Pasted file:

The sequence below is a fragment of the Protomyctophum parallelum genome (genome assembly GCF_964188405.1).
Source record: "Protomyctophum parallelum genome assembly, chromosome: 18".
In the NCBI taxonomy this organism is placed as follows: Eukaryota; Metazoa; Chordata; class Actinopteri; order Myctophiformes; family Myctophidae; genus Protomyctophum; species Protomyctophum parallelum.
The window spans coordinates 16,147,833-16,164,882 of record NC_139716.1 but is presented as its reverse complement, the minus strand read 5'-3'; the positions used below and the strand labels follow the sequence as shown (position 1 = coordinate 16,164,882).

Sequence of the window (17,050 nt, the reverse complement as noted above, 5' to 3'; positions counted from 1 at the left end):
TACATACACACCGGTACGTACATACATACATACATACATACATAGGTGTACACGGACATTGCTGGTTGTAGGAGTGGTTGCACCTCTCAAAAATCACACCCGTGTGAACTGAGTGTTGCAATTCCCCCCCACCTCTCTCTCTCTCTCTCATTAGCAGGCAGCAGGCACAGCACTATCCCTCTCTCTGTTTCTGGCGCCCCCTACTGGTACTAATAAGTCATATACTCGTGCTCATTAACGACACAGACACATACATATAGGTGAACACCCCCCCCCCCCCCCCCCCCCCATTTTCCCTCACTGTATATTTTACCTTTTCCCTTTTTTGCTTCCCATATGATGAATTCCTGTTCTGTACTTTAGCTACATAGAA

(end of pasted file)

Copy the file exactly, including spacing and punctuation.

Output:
The sequence below is a fragment of the Protomyctophum parallelum genome (genome assembly GCF_964188405.1).
Source record: "Protomyctophum parallelum genome assembly, chromosome: 18".
In the NCBI taxonomy this organism is placed as follows: Eukaryota; Metazoa; Chordata; class Actinopteri; order Myctophiformes; family Myctophidae; genus Protomyctophum; species Protomyctophum parallelum.
The window spans coordinates 16,147,833-16,164,882 of record NC_139716.1 but is presented as its reverse complement, the minus strand read 5'-3'; the positions used below and the strand labels follow the sequence as shown (position 1 = coordinate 16,164,882).

Sequence of the window (17,050 nt, the reverse complement as noted above, 5' to 3'; positions counted from 1 at the left end):
TACATACACACCGGTACGTACATACATACATACATACATACATAGGTGTACACGGACATTGCTGGTTGTAGGAGTGGTTGCACCTCTCAAAAATCACACCCGTGTGAACTGAGTGTTGCAATTCCCCCCCACCTCTCTCTCTCTCTCTCATTAGCAGGCAGCAGGCACAGCACTATCCCTCTCTCTGTTTCTGGCGCCCCCTACTGGTACTAATAAGTCATATACTCGTGCTCATTAACGACACAGACACATACATATAGGTGAACACCCCCCCCCCCCCCCCCCCCCCATTTTCCCTCACTGTATATTTTACCTTTTCCCTTTTTTGCTTCCCATATGATGAATTCCTGTTCTGTACTTTAGCTACATAGAA